What role can an art institution play in our times? What can it become? As a way of launching the New Biennial of Art and Architecture, Botkyrka konsthall presents the Fittja Pavilion in Venice.
Can the Million Programme (the plan to build one million housing units during the years 1965–75 in Sweden) with its modernist grand-scale planning, and its weakly defined public spaces, be reevaluated? Can it even bring about another kind of contemporary art?
On 13 September, Botkyrka konsthall inaugurates the New Biennial of Art and Architecture in Botkyrka. It is a way of researching how a new kind of art institution can grow from the specific qualities of northern Botkyrka, the modernist housing complexes that make up part
of the southern suburbs of the greater Stockholm area.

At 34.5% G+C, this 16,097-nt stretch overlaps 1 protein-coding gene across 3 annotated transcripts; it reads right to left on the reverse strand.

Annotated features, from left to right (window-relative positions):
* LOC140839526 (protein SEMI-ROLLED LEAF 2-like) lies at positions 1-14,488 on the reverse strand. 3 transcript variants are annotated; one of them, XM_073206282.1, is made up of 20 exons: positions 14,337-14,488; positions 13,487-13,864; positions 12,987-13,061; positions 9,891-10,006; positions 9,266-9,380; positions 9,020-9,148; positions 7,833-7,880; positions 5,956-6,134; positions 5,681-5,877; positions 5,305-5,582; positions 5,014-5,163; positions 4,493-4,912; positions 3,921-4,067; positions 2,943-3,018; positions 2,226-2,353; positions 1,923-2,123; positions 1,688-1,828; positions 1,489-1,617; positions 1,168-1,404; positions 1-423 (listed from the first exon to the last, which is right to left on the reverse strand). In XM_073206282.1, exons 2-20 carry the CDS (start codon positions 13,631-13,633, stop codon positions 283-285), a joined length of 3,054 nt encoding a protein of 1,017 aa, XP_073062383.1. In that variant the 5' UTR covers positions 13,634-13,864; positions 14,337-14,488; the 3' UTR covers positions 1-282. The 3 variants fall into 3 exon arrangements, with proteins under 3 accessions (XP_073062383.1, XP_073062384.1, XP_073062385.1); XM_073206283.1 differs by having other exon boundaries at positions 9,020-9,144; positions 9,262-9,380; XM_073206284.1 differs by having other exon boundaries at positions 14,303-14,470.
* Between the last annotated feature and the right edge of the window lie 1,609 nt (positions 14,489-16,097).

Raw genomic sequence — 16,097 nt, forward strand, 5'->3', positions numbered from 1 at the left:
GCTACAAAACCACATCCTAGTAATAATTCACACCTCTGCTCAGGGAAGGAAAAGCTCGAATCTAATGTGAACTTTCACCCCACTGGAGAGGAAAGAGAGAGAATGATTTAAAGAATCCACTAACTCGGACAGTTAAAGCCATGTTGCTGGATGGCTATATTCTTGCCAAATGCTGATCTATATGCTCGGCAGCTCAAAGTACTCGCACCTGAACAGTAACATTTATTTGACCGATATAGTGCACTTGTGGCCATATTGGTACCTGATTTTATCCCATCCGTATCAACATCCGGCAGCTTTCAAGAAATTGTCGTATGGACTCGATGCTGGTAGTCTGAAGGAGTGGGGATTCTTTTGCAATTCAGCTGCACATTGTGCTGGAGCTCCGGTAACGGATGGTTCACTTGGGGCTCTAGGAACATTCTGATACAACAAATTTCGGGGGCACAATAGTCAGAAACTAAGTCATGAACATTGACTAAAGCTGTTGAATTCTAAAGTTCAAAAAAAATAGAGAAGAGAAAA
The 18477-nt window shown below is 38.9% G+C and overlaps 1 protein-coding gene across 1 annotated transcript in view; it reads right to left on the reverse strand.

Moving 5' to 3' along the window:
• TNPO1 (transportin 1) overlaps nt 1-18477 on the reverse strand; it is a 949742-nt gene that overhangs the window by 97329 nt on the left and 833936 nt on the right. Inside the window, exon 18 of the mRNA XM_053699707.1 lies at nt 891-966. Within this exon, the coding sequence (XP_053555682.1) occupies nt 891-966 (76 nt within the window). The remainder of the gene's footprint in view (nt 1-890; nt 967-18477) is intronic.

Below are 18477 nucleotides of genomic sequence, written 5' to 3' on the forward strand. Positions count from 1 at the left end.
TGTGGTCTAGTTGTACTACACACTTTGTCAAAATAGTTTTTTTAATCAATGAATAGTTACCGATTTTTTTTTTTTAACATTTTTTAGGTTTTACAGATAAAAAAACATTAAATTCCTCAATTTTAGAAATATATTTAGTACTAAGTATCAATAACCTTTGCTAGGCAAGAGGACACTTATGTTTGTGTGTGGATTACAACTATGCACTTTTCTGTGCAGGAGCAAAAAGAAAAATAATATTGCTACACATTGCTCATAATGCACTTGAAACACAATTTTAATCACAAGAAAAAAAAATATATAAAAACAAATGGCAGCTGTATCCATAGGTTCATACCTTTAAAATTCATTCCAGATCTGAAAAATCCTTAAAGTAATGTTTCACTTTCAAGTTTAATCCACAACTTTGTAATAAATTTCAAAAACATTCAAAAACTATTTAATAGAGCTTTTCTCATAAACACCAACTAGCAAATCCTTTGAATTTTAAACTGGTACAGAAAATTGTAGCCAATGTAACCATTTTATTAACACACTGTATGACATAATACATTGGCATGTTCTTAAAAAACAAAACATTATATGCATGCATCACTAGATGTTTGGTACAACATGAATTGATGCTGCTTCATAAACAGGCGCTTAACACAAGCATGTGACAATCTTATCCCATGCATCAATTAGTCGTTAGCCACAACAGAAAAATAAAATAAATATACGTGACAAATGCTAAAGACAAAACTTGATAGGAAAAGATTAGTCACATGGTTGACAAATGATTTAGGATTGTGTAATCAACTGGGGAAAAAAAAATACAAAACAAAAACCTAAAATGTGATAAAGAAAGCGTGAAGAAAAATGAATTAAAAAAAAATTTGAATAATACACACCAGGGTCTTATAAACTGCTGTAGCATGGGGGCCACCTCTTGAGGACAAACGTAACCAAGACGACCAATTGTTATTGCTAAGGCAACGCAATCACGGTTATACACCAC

Botkyrka konsthall has been running the context-specific residency programme Residence Botkyrka in the neighbourhood of Fittja since 2009. The new institution grows from the knowledge produced by artists, architects, thinkers and curators from within the residency programme, in close collaboration with the community of Fittja, whose inhabitants come from 161 nations around the world, and a rich cultural life consisting of many cultural associations and religious centres. Botkyrka konsthall in Fittja is an arts institution that is open to future practices of contemporary art and architecture; it is an institution that grows organically, that operates internationally through the local context and that produces new knowledge rather than representing the already existing.